The Clean House is a Little Too Clean

cleanhouse.jpgSarah Ruhl’s The Clean House is her first major production in New York City, even though she was a runner-up for the 2005 Pulitzer Prize in drama and won a MacArthur Fellowship (otherwise known as the genius award) in 2006. She comes bearing much critical praise, and given that she is only 32 years old, this could prove to be a problem. Will she live up to Charles Isherwood’s effusive claim in his New York Times review that The Clean House is “one of the finest and funniest new plays you’re likely to see in New York this season”?

In a strange way, and despite its apparent experimental techniques, it is a very safe play, just the kind they love at Lincoln Center: pretty, witty, well acted, with nothing too disturbing. And the play has a lot of laughs. But where are the crazy raw edges of life, the truly risky discoveries?

For all their eccentric suffering, the sisters at the center of the story, Lane and Virginia, are in fact stock characters: the slightly too tightly wound good doctor and the ditsy housewife who overly loves cleaning. It is all so pretty, like Hollywood Technicolor movies of the Fifties. If this is the best there is on the scene today, as Isherwood claims, then we have truly reached the heights and depths of the triumph of the bourgeoisie. It’s Wendy Wasserstein with a slightly more surreal consciousness. If we New Yorkers want to see a brilliant female playwright, we need to experience a Caryl Churchill play. And if we’re looking for sources of Ruhl’s art, then John Guare should surely be mentioned. His work too has been highly theatrical, bizarre, and comic, with a mix of black comedy and realism very like that of Ruhl.

In fact, Ruhl’s play is a cross between lesser Guare and Terrance McNally, very clever and more than a tad zany, but ultimately a French pastry view of life. These characters don’t bleed (even though the successful doctor has apparently stabbed herself accidentally with a can opener on the day she finds out her surgeon husband is in love with another woman). You know you’re in trouble from how Isherwood ends his review: “We may never come to a full understanding of the jokes life plays, but the wisest and possibly noblest response is to have a good laugh anyway.” Talk about saccharine sentiments.

Are we to laugh at the woman who dies of breast cancer, who happens to be the surgeon’s new love for whom he leaves his wife? I am of the school that any subject can be humorous, but some of the cancer storyline scenes start to become more cartoons than actual dramatic moments. The doctor goes off to Alaska, well bundled up in the cold, to find a particular, healing tree to cure his new love. We see him at the back of the stage lugging a monstrous branch, with snow falling on the lovely stage set, and the audience laughs at his romantic mission. I found myself feeling alienated. Does she really have cancer? She dies in front of us laughing at “the perfect joke,” as told by the Brazilian maid who doesn’t like to clean. I start to feel the youth of the writer; it’s all very funny like in the comic books because it’s not real. We don’t believe in these deaths and betrayals.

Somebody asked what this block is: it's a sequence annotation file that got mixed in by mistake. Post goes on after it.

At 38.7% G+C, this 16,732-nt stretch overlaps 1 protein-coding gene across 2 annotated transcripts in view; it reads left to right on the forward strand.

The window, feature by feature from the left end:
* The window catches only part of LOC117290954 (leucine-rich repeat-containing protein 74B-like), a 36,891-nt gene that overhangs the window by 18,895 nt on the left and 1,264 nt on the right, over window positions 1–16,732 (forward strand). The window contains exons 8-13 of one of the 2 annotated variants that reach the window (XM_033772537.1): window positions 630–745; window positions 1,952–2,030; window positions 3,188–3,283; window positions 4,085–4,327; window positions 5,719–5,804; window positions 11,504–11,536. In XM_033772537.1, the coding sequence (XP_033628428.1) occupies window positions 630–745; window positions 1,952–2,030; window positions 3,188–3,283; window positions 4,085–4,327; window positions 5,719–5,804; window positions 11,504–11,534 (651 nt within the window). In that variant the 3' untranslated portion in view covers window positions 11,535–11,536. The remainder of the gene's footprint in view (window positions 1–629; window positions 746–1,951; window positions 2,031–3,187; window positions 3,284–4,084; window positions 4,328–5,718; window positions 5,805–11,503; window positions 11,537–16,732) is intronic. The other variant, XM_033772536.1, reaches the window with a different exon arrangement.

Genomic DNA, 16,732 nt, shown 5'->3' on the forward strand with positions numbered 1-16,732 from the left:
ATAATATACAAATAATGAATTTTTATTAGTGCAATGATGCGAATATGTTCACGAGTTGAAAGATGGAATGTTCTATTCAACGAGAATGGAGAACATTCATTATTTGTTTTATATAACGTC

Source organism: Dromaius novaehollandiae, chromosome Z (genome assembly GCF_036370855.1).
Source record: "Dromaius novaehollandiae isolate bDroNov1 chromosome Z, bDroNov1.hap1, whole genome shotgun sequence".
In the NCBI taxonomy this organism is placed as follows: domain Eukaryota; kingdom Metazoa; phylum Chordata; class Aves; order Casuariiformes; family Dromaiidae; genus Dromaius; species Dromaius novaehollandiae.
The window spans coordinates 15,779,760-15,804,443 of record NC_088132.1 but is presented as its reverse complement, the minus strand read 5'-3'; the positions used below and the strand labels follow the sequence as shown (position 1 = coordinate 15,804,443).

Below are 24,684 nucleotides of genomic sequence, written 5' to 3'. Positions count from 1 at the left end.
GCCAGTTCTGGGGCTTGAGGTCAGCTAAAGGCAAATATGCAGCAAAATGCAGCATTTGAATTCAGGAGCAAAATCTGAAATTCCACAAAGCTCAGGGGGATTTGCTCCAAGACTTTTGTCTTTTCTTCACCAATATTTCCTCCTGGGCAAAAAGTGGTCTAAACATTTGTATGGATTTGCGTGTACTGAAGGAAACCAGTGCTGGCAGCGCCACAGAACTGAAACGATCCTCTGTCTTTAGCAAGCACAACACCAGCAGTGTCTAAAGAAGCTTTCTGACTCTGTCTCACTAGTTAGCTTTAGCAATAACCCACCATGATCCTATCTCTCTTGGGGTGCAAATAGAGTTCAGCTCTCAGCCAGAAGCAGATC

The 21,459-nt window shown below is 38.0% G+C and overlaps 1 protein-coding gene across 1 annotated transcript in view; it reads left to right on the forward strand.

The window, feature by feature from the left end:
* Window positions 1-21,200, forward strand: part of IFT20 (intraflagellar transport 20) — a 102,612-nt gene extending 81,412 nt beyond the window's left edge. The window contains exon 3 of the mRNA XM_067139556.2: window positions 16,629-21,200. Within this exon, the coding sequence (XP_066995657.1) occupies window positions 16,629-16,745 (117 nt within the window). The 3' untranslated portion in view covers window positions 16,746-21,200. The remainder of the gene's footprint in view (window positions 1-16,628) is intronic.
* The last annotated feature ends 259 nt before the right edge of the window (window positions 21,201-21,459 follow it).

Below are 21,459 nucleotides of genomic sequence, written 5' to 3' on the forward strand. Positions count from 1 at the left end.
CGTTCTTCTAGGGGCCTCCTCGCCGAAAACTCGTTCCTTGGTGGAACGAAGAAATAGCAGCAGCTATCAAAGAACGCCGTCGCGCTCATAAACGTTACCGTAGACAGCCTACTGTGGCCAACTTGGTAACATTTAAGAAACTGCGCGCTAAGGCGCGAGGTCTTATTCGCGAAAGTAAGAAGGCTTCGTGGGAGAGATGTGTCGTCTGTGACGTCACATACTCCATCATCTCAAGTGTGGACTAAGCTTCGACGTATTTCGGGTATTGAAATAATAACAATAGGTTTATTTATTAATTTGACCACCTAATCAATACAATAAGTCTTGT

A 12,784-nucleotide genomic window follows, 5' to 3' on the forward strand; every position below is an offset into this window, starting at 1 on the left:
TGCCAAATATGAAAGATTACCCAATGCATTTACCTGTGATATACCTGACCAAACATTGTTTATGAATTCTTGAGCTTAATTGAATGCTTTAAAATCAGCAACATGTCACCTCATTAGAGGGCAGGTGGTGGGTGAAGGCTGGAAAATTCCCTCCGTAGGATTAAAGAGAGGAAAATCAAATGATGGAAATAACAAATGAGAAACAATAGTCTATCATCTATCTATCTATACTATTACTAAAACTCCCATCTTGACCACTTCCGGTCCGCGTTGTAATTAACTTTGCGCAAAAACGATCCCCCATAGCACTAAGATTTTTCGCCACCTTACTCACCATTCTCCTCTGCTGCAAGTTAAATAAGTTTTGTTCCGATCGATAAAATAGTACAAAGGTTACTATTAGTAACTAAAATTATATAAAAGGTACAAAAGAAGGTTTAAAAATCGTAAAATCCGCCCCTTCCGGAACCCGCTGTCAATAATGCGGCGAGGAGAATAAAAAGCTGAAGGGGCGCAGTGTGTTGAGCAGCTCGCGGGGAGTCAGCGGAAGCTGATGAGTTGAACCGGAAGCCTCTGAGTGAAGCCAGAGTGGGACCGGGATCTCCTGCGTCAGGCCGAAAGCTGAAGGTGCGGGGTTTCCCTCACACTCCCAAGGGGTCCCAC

The elements of magical realism that are sprinkled throughout the play become tricks of the “aren’t I clever?” sort. Perhaps I’m being too hard on Ms. Ruhl, but that’s because I fear that overpraise of her work may prove the death knell of her talent. Right now she’s clever, very clever—and also talented—but she’s not deep. And the best comedy is deep. Think of Tom Stoppard, Harold Pinter, Edward Albee. Ruhl plays with issues like the complications of the employer/maid relationship in contemporary times, but she provides no special insight. Was I surprised that the cleaning woman was a bright, articulate, educated young comedian from South America? Not at all. Many highly educated people from other parts of the word end up doing menial work in the United States. Tell me something I don’t know. That’s what I want in art. I want to be grabbed and surprised. I want the taste of the play to linger in my mouth and my mind for days after seeing it.

All the actors were excellent, particularly Jill Clayburgh as the untalented sister obsessed with cleaning, and Vanessa Aspillaga as the juicy, sexy, funny Brazilian maid with a mission to create “the perfect joke” (a mission too often reiterated; some pruning would help). The set is a brilliant white monument to money and cleanliness.
The costumes were effective, the direction by Bill Rauch smooth.

I certainly wouldn’t say, “Don’t see the play.” It’s humorous; it passes the time; it entertains. But to the degree that it’s the best we have out there, it’s a sad statement about contemporary American theatre. I think it may be more of a comment on the economic fears of commercial theatre producers than the actual situation in the country. If you checked out Denis Leary’s FX television series Rescue Me, you would get more deep humor and rage in one 60-minute segment than anything you are likely to see in the Broadway arena. - Victoria Sullivan

The Clean House is playing at the Mitzi E. Newhouse Theater at Lincoln Center through January 28, 2007.

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Ms. Sullivan is a poet and playwright who lives in Manhattan and has a little cabin outside of Woodstock, NY. When not brooding or laughing, she is generally traveling, writing, or staring at the trees.

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